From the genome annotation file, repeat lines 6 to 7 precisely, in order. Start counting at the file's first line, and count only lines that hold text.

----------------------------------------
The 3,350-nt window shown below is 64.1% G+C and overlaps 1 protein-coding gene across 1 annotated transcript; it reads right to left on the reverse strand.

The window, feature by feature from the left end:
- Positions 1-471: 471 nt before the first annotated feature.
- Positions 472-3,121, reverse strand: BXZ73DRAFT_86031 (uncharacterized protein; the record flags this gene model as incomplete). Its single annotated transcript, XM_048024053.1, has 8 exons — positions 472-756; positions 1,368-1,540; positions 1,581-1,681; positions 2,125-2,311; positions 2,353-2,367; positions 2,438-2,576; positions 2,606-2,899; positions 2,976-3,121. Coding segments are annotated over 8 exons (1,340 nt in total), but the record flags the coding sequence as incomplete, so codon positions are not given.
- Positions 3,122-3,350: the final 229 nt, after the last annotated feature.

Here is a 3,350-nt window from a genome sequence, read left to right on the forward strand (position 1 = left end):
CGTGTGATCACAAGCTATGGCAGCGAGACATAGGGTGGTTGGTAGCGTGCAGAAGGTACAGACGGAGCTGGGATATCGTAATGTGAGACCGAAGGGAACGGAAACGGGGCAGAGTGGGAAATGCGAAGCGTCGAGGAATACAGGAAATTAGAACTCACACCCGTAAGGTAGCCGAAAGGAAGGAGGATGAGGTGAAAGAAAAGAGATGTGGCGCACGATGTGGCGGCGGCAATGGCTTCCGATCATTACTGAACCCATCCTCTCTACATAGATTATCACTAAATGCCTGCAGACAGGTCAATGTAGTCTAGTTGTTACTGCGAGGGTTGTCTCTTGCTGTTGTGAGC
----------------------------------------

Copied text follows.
Here is a 3,350-nt window from a genome sequence, read left to right on the forward strand (position 1 = left end):
CGTGTGATCACAAGCTATGGCAGCGAGACATAGGGTGGTTGGTAGCGTGCAGAAGGTACAGACGGAGCTGGGATATCGTAATGTGAGACCGAAGGGAACGGAAACGGGGCAGAGTGGGAAATGCGAAGCGTCGAGGAATACAGGAAATTAGAACTCACACCCGTAAGGTAGCCGAAAGGAAGGAGGATGAGGTGAAAGAAAAGAGATGTGGCGCACGATGTGGCGGCGGCAATGGCTTCCGATCATTACTGAACCCATCCTCTCTACATAGATTATCACTAAATGCCTGCAGACAGGTCAATGTAGTCTAGTTGTTACTGCGAGGGTTGTCTCTTGCTGTTGTGAGC